'Signal Day' recognizes Air Cav efforts
December 16, 2009
CAMP TAJI, Iraq -The U.S. Army Signal Corps and its Soldiers are responsible for keeping the communications of any unit up and running.
The signal section of the 1st Air Cavalry Brigade is no exception and as a show of appreciation for their efforts on the current deployment, Dec.12 was named "Signal Day" in their honor, here.
The event was initiated by leadership of the brigade's commo section, said Master Sgt. Jeffery Jackson, from Columbus, Ga., who added that recognition for the Air Cav. signal community was overdue.
"We wanted to give them a token of gratitude for what they've done to make our job a little easier," Jackson said. "We had been thinking about doing this since the halfway point of the deployment and thought it would be a good time to give back to them because they're always working and working."
To make the day special, Jackson helped create a unique signal coin, which was presented to all those involved in the 1st ACB communication shops.
"The cost didn't matter, it was the thought behind it and it made it a big difference being a personal gift from myself and Maj. Burks [the brigade's communications officer]," he said.
Seeing the looks on the Soldiers faces receiving the coins was an uplifting experience, Jackson said.
"As we presented the coins, I saw their faces lighting up; they were surprised to see it," Jackson said. "It was the least we could give them for the job they do."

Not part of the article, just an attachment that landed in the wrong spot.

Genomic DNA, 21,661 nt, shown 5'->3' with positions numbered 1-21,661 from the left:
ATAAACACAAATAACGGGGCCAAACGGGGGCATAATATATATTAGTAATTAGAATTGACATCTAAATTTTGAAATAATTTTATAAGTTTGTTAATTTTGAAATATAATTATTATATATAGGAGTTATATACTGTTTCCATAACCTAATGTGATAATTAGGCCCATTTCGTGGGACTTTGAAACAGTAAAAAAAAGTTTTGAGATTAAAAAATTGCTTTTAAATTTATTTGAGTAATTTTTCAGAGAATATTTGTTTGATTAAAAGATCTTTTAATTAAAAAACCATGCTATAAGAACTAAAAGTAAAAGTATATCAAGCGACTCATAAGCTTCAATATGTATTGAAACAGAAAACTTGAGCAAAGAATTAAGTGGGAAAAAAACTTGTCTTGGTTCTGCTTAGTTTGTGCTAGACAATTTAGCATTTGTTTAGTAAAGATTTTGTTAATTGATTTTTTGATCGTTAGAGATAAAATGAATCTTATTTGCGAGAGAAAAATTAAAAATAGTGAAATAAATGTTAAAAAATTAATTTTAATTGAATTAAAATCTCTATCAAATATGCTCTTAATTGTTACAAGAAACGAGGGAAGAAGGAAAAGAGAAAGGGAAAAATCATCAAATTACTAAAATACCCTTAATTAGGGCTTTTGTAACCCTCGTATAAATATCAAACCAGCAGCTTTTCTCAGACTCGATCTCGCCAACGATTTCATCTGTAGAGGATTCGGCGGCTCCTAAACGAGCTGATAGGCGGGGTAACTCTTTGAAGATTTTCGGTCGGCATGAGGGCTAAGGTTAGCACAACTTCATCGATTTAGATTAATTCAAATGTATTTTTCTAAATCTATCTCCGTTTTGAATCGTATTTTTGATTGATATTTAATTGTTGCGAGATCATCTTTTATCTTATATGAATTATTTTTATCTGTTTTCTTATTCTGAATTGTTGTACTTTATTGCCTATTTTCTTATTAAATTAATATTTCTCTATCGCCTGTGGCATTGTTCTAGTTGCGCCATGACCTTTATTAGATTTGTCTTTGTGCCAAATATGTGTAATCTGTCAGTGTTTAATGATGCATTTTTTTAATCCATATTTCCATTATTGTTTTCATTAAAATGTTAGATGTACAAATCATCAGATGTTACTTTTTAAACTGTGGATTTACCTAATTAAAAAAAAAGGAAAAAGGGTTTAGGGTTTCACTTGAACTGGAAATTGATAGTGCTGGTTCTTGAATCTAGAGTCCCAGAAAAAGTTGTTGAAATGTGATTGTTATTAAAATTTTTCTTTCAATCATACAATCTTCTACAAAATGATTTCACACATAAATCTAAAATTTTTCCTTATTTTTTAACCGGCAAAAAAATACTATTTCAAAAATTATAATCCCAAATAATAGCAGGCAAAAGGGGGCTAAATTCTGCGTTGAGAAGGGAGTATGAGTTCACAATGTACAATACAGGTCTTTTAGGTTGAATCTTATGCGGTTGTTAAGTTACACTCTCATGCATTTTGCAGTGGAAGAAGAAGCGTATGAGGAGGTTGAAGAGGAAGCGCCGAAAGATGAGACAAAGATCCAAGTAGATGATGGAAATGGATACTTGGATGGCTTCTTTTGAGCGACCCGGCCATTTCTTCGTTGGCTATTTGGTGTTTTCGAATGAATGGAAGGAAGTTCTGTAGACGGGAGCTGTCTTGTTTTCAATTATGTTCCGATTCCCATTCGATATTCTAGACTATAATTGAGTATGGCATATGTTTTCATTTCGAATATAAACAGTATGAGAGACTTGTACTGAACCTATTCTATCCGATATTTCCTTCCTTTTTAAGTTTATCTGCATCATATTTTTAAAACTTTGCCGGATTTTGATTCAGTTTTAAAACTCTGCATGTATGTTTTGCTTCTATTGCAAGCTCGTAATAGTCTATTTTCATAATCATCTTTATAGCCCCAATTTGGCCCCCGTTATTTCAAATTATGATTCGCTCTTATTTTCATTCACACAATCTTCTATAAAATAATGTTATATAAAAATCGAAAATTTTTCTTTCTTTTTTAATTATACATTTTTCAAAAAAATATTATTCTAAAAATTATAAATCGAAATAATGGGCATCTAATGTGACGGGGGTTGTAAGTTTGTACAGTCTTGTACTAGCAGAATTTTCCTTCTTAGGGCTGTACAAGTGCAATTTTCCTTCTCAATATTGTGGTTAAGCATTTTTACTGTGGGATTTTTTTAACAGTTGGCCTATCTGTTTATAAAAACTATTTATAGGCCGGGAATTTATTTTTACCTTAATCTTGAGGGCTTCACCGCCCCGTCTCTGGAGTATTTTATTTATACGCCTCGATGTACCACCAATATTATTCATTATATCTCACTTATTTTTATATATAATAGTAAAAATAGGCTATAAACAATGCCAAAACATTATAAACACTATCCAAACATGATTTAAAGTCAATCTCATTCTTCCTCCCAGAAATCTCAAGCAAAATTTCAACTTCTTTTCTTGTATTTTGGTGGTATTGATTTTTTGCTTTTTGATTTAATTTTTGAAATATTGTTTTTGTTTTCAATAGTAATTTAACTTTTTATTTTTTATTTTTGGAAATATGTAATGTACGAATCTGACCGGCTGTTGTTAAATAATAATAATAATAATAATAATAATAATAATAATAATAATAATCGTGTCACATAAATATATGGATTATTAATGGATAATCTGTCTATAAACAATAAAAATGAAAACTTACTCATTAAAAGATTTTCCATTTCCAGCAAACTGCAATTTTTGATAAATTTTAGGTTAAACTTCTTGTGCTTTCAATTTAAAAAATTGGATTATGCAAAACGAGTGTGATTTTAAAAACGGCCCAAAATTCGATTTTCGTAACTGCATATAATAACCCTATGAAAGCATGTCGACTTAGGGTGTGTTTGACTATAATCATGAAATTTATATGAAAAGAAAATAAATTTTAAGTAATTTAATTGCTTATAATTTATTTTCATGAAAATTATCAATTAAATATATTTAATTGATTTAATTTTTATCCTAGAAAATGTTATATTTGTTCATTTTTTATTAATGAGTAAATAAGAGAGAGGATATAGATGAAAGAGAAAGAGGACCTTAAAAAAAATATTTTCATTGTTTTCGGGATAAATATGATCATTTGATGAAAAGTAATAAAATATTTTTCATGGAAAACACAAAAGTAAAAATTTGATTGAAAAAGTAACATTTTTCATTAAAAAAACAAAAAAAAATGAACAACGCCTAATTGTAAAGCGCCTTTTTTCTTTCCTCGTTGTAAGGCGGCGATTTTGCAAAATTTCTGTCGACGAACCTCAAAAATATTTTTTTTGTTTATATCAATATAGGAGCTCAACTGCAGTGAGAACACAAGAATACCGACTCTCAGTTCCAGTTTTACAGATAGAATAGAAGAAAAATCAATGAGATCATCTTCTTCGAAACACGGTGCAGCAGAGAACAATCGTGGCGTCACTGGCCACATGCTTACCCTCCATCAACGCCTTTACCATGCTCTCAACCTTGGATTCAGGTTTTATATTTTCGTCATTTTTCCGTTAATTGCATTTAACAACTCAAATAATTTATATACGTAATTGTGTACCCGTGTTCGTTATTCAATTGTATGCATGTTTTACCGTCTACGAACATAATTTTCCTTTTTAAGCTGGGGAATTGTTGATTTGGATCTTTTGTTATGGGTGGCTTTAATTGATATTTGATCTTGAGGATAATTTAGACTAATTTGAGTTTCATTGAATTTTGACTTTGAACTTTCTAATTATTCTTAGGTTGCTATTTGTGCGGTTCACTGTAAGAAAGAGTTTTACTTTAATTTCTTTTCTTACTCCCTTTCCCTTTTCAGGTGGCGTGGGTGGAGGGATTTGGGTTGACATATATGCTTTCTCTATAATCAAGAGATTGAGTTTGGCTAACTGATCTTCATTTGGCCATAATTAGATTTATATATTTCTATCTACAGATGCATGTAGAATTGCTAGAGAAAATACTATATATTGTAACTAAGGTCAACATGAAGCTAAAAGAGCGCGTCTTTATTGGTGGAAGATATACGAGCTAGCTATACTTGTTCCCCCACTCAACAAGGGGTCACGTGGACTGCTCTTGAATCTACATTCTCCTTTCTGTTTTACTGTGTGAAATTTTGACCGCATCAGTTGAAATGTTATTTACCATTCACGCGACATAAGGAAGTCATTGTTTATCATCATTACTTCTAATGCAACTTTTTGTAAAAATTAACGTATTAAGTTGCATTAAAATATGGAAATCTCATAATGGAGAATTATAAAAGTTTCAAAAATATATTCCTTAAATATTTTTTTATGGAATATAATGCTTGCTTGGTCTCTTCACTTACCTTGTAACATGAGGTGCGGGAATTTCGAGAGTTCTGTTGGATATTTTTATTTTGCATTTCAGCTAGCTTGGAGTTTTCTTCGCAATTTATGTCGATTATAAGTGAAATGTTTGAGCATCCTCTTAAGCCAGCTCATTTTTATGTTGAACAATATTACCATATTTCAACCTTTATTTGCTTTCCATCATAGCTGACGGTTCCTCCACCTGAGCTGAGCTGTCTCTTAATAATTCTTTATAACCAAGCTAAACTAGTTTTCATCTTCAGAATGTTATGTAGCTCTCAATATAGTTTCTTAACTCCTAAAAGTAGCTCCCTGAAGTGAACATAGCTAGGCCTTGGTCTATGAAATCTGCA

Lt. Col. Rodney Garfield, from Portsmouth, Va., the 1st Cav. Div. communication section commander, also attended the day's events.
"It's times like this that we must take the time to recognize these deserving Soldiers," said Garfield. "It's especially humbling that the brigade S-6 is going around recognizing all the signal support specialists in the brigade, which is why I came today.
Garfield, who was joined on the visit by Sgt. Maj. Maurice Rambert, 1st Cav. Div. G-6 sergeant major, said he was impressed with the concept behind having a special day specifically for signal.
"I think this is something the Soldiers will remember and hopefully it will turn into a tradition, which is something the Signal Regiment has gotten away from," Garfield said. "I think the 1st ACB is paving the way, and this is something I plan to put in my kitbag and take with me back to the division level."
The visit was well received by Chief Warrant Officer Lau San Foster, from East Orange, N.J., a signal support technician with 1st ACB, who said Garfield and Rambert are the best command team he has known in his 12 years of service.
"They're always ready to lend an ear, give advice and have never turned us away or failed to take care of us," he said.
Foster said the day was especially gratifying for some of the younger Soldiers, who deserve to be lauded.
"When I was younger we didn't have stuff like this going on ... this helps every Soldier feel recognized, which is good for them and what they're doing," Foster said. "It gives them more incentive to keep working hard."